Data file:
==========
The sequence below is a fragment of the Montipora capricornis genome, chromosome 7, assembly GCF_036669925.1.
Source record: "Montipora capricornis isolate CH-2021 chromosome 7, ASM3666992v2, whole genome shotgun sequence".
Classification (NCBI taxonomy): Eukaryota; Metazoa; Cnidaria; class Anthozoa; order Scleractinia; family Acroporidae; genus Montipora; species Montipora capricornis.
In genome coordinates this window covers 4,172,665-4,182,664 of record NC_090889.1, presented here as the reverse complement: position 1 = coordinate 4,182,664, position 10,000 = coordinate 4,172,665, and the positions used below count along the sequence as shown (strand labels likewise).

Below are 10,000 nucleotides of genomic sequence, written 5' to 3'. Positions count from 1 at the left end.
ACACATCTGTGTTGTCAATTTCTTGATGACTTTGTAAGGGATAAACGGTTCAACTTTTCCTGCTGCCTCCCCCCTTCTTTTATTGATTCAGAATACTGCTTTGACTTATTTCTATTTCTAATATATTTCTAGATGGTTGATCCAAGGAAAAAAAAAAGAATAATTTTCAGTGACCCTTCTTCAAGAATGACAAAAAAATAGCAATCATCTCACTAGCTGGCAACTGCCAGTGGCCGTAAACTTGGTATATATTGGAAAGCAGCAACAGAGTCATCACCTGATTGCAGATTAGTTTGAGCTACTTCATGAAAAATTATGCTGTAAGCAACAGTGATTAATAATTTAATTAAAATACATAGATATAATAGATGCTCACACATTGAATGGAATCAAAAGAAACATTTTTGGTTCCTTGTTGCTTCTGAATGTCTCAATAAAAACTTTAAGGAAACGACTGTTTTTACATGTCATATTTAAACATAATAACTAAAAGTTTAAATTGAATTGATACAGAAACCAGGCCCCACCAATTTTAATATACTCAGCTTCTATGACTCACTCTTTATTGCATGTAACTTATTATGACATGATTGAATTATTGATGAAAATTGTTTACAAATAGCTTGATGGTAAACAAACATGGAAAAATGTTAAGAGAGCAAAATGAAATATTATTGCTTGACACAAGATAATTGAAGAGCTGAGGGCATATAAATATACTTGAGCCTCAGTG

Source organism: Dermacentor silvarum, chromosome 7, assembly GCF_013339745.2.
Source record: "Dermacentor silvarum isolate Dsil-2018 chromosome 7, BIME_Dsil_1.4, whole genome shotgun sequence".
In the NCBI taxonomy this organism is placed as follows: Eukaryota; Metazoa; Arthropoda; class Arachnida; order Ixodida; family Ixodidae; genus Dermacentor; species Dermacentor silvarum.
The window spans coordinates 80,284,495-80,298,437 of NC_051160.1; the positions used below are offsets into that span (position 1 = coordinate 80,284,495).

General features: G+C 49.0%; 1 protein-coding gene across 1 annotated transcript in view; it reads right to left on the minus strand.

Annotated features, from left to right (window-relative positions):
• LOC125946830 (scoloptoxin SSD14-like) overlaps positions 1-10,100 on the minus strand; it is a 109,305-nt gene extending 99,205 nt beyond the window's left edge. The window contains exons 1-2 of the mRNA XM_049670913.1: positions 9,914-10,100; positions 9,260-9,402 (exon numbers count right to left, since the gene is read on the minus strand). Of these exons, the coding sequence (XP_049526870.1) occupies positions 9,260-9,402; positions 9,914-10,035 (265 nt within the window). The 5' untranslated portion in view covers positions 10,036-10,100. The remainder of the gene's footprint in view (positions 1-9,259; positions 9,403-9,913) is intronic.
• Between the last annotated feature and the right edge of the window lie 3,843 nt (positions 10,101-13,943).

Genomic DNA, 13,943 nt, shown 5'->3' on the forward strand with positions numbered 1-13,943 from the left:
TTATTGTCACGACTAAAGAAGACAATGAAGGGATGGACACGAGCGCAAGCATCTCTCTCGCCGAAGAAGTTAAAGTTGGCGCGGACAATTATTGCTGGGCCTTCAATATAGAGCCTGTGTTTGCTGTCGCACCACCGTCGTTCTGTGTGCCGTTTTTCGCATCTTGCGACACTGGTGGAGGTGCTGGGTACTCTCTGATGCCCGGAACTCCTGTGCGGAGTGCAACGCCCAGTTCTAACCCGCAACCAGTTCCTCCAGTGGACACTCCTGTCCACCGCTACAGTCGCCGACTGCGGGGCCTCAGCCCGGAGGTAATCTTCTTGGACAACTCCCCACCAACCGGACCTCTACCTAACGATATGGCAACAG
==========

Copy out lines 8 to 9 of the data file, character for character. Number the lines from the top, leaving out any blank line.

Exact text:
Source record: "Dermacentor silvarum isolate Dsil-2018 chromosome 7, BIME_Dsil_1.4, whole genome shotgun sequence".
In the NCBI taxonomy this organism is placed as follows: Eukaryota; Metazoa; Arthropoda; class Arachnida; order Ixodida; family Ixodidae; genus Dermacentor; species Dermacentor silvarum.